The most impressive arguers are those who start with a tremendous blow to the conventional wisdom and never lose the initiative.
Take the aggressive Clifford Stoll, for example. By profession he is an astronomer, but by vocation a mental pugilist, a crusader against what he calls 'Internet madness'. By this he does not mean the dot-com bubble of '99. He means the wholesale destruction of education by online teaching and computer panic - the fear that unless the latest software is loaded up, university students and school pupils alike will be left behind in a kind of Third World of knowledge, from which there is no escape. To avoid this terrible fate, money earmarked for teaching staff goes instead to pay for computers and Internet connections, software, maintenance contracts and wages for experts. Whole libraries and laboratories are transformed into computer rooms, chemical experiments are replaced by video simulations and thoughtful presentations take a back seat to slick montages downloaded from the Internet.
In his lectures, Stoll paints a picture of an educational landscape where the Internet hovers over every curriculum, dictating subject matter and teaching methods alike. As a result, subjects such as the important-sounding 'teaching of computer skills' turn out to be no more than word processing, e-mailing and Internet access - 'skills' that could be learned in a few days if not a few hours.
As far as I know, Stoll has not yet turned his attention to the use of computers in architecture, but it is easy enough to see how he might. In his view, the bottom line is the insight that reality is something fundamentally different from simulation, so that images cannot be a substitute for the real thing.
Nowhere is this more conspicuously the case than in the world of computer-generated images occupied by the architect. We have all seen the cluster of professionals studying the digitised images - untouched by human hand, the lowering sky cut by searchlight beams - that present a hair-raising though utterly spurious likeness of the project under discussion. Even the imaging subcontractors themselves - the chaps with a tonne of cutting-edge computer equipment and the machine-minding skills to match - groan when the planning officer or the man from English Heritage calls for another six expensive images from four different viewpoints.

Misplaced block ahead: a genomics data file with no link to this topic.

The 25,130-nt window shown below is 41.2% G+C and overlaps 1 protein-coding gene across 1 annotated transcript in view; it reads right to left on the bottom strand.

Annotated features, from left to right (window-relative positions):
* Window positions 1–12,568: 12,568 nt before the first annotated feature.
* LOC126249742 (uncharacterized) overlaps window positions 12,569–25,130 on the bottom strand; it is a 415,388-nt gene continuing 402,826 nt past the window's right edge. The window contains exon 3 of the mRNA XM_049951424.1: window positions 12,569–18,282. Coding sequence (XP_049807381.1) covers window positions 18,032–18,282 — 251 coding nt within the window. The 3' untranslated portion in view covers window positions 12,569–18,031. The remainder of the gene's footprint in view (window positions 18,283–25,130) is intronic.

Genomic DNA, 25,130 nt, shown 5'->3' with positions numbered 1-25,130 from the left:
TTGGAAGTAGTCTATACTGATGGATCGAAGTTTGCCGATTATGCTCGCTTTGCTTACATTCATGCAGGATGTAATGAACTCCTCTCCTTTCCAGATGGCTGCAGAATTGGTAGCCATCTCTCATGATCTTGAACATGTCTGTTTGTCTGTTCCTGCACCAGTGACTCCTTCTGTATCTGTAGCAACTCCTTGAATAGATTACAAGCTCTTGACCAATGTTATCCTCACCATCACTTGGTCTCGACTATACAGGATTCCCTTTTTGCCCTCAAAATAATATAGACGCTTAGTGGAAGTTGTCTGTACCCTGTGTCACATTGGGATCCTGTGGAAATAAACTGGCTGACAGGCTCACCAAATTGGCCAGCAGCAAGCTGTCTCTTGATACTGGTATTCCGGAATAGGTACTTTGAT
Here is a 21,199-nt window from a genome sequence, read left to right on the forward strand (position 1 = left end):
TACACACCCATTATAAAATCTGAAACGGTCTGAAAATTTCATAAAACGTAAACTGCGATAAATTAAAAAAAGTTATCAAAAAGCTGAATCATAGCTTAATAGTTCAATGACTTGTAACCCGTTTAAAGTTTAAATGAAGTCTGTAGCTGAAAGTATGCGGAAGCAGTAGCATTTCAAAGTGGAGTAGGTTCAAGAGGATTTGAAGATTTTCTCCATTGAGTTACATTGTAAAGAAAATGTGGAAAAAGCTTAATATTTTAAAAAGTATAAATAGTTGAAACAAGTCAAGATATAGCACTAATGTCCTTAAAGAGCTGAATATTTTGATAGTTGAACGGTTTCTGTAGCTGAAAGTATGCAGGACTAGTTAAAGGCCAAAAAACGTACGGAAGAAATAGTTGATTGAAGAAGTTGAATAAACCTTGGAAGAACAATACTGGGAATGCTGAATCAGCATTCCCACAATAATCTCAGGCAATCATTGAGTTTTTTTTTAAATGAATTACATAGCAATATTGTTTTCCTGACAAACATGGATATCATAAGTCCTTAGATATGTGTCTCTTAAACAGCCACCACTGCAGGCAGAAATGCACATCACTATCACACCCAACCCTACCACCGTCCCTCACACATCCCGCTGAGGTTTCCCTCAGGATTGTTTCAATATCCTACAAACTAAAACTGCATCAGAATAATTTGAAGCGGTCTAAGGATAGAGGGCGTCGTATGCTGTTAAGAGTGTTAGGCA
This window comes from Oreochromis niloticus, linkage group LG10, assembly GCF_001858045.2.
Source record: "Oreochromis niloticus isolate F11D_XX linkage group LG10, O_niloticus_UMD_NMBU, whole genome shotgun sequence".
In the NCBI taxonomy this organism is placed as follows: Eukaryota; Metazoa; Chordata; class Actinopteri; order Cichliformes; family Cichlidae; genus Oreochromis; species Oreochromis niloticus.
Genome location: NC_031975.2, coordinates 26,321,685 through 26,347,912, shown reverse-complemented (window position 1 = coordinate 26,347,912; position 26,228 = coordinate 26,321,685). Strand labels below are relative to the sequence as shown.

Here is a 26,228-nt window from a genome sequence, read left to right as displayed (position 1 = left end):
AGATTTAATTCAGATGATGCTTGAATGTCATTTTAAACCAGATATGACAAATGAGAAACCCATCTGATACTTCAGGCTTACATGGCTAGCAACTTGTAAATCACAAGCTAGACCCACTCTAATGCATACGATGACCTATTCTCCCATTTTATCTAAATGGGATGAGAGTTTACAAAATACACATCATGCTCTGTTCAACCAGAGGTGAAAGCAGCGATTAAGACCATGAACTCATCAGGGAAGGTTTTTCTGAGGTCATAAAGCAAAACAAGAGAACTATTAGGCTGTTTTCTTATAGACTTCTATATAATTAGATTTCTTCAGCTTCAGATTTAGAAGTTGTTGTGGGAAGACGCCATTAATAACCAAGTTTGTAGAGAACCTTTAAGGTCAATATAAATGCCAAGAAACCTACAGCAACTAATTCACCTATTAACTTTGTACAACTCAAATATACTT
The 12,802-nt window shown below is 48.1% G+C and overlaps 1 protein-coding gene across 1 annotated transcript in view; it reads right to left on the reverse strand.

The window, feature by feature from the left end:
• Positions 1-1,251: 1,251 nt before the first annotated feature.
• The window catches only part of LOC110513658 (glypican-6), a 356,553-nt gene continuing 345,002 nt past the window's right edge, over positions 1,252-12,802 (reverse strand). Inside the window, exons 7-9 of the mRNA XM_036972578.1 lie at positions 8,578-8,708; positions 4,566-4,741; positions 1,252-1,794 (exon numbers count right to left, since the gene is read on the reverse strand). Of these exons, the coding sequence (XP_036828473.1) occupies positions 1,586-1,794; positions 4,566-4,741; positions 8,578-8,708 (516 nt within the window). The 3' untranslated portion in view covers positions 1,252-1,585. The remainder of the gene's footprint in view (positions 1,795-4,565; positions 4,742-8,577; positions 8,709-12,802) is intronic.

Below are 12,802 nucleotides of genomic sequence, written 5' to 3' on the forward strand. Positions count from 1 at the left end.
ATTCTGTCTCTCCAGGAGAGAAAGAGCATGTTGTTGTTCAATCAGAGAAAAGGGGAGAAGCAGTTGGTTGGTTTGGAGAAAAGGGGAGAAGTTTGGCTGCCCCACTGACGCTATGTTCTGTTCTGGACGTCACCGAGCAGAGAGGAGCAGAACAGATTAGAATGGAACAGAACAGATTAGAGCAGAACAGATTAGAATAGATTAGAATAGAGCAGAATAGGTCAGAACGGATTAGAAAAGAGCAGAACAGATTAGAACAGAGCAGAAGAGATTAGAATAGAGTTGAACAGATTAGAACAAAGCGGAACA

This is meant to aid negotiations whose purpose - although ostensibly to evaluate another new circuit board for a working city - ends up as a parody of the selection process for works of art to be displayed in the Royal Academy Summer Exhibition.
It is in such endless farragoes of nonsense that the world of architecture illuminates Stoll's loss of authenticity more clearly than the world of education ever could. But there are other insights into it. Another professor from California, Mario Carpo of the Guggenheim Research Institute, has a take on the same phenomenon seen from an entirely different standpoint. In his brilliant study, Architecture in the Age of Printing, in which he traces the origins of modern architecture back to Gutenberg and the invention of moveable type, Carpo stresses the importance of the difference between publishing and printing, which have not always been connected.
There was publishing before printing, he says, and now there is, because of the computer, publishing after printing. The 500-year alliance of printing and publishing that Marshall MacLuhan extolled as the Gutenberg galaxy is now over. And with it has gone the necessity for an architecture of interchangeable parts, modelled on the invention of moveable type.
The significance of this being grasped, art history can be stood on its head and modern architecture can be placed at the end of an old process of development, instead of at the beginning of a new one.